“Planning and reporting alone will not ensure that the EU meets and exceeds its 2030 energy and climate goals. With this proposal governments will not be held accountable for failing to invest in renewables and energy efficiency”, said CAN Europe campaigner Jean-Francois Fauconnier in an e-mailed statement.

The paper did not discuss the commission's contentious wish to be more closely involved when countries sign gas contracts, for which a proposal is due to be published after the summer break.

EU commissioner to begin 'Energy Union' tour

EU energy commissioner Maros Sefcovic will start visiting EU countries this week to share initial findings of a commission analysis of each country's energy and climate policy.

Brussels wants stronger role in gas deals

The European Commission wants to be more closely involved when its member states negotiate energy contracts, under plans for an energy union unveiled Wednesday.

Stakeholder

Nordic electricity market presented to global energy ministers

Energy ministers from the world's biggest economies, including the G20, were shown how co-operation works in the Nordic electricity market. This co-operation is unique by international standards and is held up as a model globally.

News in Brief

  1. PES to announce 'spitzenkandidat' names in October
  2. Macedonian parliament ratifies name deal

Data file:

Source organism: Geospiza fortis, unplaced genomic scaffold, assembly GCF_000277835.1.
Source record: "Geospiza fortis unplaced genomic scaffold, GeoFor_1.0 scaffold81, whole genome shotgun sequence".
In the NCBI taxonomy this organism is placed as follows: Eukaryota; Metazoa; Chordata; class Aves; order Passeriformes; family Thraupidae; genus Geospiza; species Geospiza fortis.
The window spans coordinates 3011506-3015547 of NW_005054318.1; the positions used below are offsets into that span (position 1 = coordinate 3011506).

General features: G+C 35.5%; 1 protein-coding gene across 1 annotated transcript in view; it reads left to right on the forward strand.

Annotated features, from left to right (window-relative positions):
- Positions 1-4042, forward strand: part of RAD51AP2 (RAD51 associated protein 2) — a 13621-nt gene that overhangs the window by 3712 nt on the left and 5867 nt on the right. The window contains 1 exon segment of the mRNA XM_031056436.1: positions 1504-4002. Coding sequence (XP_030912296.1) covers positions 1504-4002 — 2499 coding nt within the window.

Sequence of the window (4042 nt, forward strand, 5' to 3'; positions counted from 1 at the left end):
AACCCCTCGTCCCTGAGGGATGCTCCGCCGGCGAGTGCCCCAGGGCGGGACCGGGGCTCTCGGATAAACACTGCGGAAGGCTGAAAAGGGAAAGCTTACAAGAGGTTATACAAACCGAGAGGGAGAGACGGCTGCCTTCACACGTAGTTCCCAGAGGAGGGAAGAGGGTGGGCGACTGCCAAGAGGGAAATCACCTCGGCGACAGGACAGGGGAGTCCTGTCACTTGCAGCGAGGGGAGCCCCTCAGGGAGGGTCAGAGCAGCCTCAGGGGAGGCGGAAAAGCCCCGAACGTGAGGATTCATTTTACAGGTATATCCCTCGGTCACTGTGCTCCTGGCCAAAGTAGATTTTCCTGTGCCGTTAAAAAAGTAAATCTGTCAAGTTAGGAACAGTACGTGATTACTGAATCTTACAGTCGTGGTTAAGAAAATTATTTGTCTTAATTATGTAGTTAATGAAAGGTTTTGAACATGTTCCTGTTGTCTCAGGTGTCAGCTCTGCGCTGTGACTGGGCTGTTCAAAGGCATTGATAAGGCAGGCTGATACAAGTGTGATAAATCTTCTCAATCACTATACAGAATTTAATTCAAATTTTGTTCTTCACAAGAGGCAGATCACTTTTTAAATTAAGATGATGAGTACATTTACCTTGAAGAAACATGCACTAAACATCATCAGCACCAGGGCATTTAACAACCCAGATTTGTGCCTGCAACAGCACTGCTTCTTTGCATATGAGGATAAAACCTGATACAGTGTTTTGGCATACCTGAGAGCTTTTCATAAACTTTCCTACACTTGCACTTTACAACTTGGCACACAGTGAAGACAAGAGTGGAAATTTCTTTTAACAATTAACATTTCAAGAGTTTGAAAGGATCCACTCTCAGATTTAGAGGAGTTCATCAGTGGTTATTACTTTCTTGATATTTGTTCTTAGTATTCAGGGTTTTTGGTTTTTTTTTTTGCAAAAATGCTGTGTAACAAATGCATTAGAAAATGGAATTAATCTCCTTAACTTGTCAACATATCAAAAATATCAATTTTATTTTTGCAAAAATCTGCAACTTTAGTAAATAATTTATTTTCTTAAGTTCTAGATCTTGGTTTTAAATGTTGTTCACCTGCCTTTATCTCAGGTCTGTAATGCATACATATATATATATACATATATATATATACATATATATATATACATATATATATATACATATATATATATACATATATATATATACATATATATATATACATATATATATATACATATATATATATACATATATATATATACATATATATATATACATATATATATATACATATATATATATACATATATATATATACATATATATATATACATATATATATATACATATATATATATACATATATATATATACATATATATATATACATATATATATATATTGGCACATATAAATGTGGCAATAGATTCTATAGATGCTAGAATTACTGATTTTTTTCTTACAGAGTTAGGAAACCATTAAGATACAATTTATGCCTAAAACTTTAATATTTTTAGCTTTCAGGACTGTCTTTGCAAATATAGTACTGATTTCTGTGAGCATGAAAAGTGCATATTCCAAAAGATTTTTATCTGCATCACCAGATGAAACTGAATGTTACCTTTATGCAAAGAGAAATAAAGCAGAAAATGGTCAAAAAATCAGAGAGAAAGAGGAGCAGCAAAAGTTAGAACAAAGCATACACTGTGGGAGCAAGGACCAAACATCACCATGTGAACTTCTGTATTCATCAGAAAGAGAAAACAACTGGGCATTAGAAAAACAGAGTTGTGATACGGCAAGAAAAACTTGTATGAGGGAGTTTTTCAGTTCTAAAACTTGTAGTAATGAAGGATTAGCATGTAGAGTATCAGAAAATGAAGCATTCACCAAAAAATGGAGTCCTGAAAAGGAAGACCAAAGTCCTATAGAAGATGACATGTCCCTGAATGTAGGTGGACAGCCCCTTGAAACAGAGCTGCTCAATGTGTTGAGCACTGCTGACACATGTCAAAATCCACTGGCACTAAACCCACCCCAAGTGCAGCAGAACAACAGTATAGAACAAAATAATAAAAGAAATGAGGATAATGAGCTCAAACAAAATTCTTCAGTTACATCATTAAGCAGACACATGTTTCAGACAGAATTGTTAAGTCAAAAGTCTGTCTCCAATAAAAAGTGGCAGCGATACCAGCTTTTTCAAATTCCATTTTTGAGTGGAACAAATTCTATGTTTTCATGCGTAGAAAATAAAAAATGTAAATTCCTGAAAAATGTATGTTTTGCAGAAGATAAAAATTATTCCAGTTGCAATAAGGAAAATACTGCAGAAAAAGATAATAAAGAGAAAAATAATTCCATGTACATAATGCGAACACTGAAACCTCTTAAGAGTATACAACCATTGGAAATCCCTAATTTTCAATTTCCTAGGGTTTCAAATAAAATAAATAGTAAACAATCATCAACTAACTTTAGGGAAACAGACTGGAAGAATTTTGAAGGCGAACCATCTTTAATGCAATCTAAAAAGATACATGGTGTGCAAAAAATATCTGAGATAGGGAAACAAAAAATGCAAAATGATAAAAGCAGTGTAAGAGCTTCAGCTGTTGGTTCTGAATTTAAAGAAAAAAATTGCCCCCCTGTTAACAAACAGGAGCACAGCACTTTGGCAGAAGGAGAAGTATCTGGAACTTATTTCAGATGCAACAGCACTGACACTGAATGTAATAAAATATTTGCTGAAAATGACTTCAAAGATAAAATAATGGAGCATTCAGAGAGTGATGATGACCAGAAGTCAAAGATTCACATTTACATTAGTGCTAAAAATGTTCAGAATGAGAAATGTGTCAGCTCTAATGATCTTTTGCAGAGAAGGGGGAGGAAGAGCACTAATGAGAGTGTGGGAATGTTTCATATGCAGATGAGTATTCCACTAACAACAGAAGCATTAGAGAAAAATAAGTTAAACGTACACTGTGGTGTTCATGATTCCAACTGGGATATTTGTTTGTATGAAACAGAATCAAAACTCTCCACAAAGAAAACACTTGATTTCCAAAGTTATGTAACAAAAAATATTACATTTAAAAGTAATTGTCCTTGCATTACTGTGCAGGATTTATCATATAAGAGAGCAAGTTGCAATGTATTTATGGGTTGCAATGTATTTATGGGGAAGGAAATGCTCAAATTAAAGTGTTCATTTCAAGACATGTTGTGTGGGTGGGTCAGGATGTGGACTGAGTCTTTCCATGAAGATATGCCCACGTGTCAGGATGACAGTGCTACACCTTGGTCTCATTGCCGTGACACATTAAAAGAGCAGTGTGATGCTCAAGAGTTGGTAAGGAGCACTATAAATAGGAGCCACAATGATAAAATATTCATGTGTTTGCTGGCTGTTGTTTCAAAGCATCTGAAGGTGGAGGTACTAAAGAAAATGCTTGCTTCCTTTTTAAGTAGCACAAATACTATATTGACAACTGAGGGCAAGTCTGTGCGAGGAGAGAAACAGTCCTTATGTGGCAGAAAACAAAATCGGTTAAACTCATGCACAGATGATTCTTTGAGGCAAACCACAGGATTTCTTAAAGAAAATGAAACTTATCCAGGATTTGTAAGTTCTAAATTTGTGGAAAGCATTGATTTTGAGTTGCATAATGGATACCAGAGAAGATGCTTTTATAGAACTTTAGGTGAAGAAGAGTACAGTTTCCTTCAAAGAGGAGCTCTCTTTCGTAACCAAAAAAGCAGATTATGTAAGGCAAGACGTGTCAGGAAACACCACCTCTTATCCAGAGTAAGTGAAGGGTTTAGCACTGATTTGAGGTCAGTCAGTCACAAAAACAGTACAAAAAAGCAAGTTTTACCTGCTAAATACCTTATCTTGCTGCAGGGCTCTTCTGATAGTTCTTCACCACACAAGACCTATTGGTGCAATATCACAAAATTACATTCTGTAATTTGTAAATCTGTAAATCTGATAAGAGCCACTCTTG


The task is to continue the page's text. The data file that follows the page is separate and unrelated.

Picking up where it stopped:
3. EU to hit US with import duties from Friday
  4. Commission: New on-road CO2 test would take years
  5. Juncker orders migration 'mini-summit' on Sunday
  6. Luxembourg gave illegal state aid to energy firm
  7. Negotiators lower finger printing age of refugees to six
  8. EU to lift its internal data storage barriers

Stakeholders' Highlights

  1. Mission of China to the EUJointly Building Belt and Road Initiative Leads to a Better Future for All
  2. Macedonian Human Rights MovementMHRMI Launches Lawsuits Against Individuals and Countries Involved in Changing Macedonia's Name
  3. IPHRCivil society asks PACE to appoint Rapporteur to probe issue of political prisoners in Azerbaijan
  4. ACCASocial Mobility – How Can We Increase Opportunities Through Training and Education?
  5. Nordic Council of MinistersEnergy Solutions for a Greener Tomorrow
  6. UNICEFWhat Kind of Europe Do Children Want? Unicef & Eurochild Launch Survey on the Europe Kids Want
  7. Nordic Council of MinistersNordic Countries Take a Stand for Climate-Smart Energy Solutions
  8. Mission of China to the EUChina: Work Together for a Better Globalisation
  9. Nordic Council of MinistersNordics Could Be First Carbon-Negative Region in World
  10. European Federation of Allergy and AirwaysLife Is Possible for Patients with Severe Asthma
  11. PKEE - Polish Energy AssociationCommon-Sense Approach Needed for EU Energy Reform
  12. Nordic Council of MinistersNordic Region to Lead in Developing and Rolling Out 5G Network

Latest News

  1. How to get around the EU posted workers directive
  2. EU needs comprehensive 'sexuality education'
  3. Fate of EU refugee deal hangs in the balance
  4. Merkel, Macron in pre-summit pledge on migration, eurozone
  5. Hungary to push ahead with 'Stop Soros' law on NGOs
  6. Swedish party puts EU referendums back in fashion
  7. EU summit set to outsource asylum
  8. Dutch request to clarify Brexit Britons' rights annulled

Join EUobserver

Support quality EU news

Join us